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Reflections from the Liminal Space: Clinician, Teacher, Scholar

By X. Catherine Tong (XC_TongMD)

As a fellow of the Royal College Clinician Educator Program at McMaster University, and a mid-career community emergency physician based in Kitchener-Waterloo, I sometimes wonder what attracts me to these vastly different roles.  In some ways the work cannot be any more different.  In the world of emergency medicine (EM) we embrace chaos.  We descend with our patients into the depth of their fear, pain, and sometimes their worst days.  We get our hands dirty.  We treat anyone for anything, any time. In the world of health professional education we carefully choose our topics of interest.  We meet during civilized hours.  We listen, we talk, we read, we research, and we write about those topics, removed from the context of human suffering. 

But long before I gazed into this theoretical and scholarly world of education, I have lived in the transitional world of clinical teaching.  EM work lends itself well to teaching activities. Learners find EM a rich context for application of concepts and skills.  Teaching activities are integrated into the practice of many EM physicians. Indeed, there is a body of literature on the expertise of EM physicians in clinical teaching1,2,3. After four years of medical school, three years of residency, and two certification exams, I began my practice as an EM physician.  Within a few months, based on no formal training or demonstration of teaching skills, students and residents started to work under my supervision, and I started my practice as a clinical teacher.

And now, two years into the Clinician Educator fellowship program, it is clear to me that compared to clinician teachers, clinician educators have a related but expanded scope of practice.  On the establishment of this fellowship program, Frank et al wrote “perhaps the primary distinguishing characteristic of a clinician-educator is that they produce scholarship related to their educational activities”4.

Boyer5 proposed that there are four types of scholarship:

While the first three types of scholarship are intuitive to clinicians from their experience with consumption and creation of clinical scholarship, the scholarship of teaching, is less intuitive5. Shulman defined the scholarship of teaching as “work that must be made public, that is subject to peer review, and can be reproduced and built on by other scholars”6.

Glassick5 conducted an analysis on the standard of excellence in scholarship, namely:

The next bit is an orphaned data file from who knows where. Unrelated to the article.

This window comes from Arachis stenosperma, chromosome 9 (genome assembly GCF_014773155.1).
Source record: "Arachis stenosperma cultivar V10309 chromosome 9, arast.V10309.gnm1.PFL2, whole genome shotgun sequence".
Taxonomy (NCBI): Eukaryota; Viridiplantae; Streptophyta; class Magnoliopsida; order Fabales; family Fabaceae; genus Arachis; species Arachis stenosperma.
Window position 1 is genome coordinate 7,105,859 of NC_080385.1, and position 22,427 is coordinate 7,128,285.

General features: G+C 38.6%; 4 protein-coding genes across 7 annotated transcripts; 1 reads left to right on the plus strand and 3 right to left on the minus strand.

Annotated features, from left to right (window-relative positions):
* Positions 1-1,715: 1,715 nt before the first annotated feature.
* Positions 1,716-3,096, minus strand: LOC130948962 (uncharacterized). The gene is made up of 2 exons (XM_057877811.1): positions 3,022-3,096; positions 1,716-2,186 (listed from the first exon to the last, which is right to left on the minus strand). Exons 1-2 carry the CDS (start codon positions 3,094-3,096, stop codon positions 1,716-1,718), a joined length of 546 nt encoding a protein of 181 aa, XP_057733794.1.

The challenge for the clinician educator, then, is to produce scholarly work in teaching that is planned with clear goals, conducted after adequate preparation, using appropriate methods, and presented effectively.  Such endeavour and expertise do not come intuitively from knowing how to resuscitate critically ill patients or staying current with stroke guidelines.  They do not come naturally from teaching a student how to do a lumbar puncture or the approach to hyperkalemia.  They come from formal training in medical education, like the Clinician Educator Fellowship Program.  And yet, the purpose of the work stays the same: to the benefit of our learners, and ultimately, our patients.  As I learn the theories, language and methods of scholarship of teaching, I look forward to making a significant impact to the worlds of clinical teaching and patient care through a new lens.

References

  1. Sherbino J, van Melle E, Bandiera G, et al. Education scholarship in emergency medicine part 1: innovating and improving teaching and learning. Can J E. 2014;15(Suppl 1):S1-S5. doi:10.2310/8000.2014.141454.
  2. Bandiera G, Lee S, Tiberius R. Creating effective learning in today’s emergency departments: How accomplished teachers get it done. Ann Emerg Med. 2005;45(3):253-261. doi:10.1016/j.annemergmed.2004.08.007.
  3. Bhanji F, Cheng A, Frank JR, Sherbino J. Education scholarship in emergency medicine part 3: a “how-to” guide. CJEM. 2014;16(S1):S13-S18. doi:10.1017/S148180350000316X.
  4. Sherbino J, Snell L, Dath D, Dojeiji S, Abbott C, Frank JR. A national clinician-educator program: a model of an effective community of practice. Med Educ Online. 2010;15(September). doi:10.3402/meo.v15i0.5356.
  5. Charles E. Glassick. Boyer’s Expanded Definitions of Scholarship, the Standards for Assessing Scholarship, and the Elusiveness of the Scholarship of Teaching. Acad Med. 2000;75(9):877-880.
  6. Shulman L. The Scholarship of Teaching. Change. 1999;31(5):11.

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About the author: X. Catherine Tong, MD CCFP(EM), FCFP, DRCPSC (candidate) is a Assistant Clinical Professor in the Dept. of Family Medicine at McMaster University

Photo via the Royal College Resident as Role Model resource

The views and opinions expressed in this post are those of the author(s) and do not necessarily reflect the official policy or position of The Royal College of Physicians and Surgeons of Canada. For more details on our site disclaimers, please see our ‘About’ page

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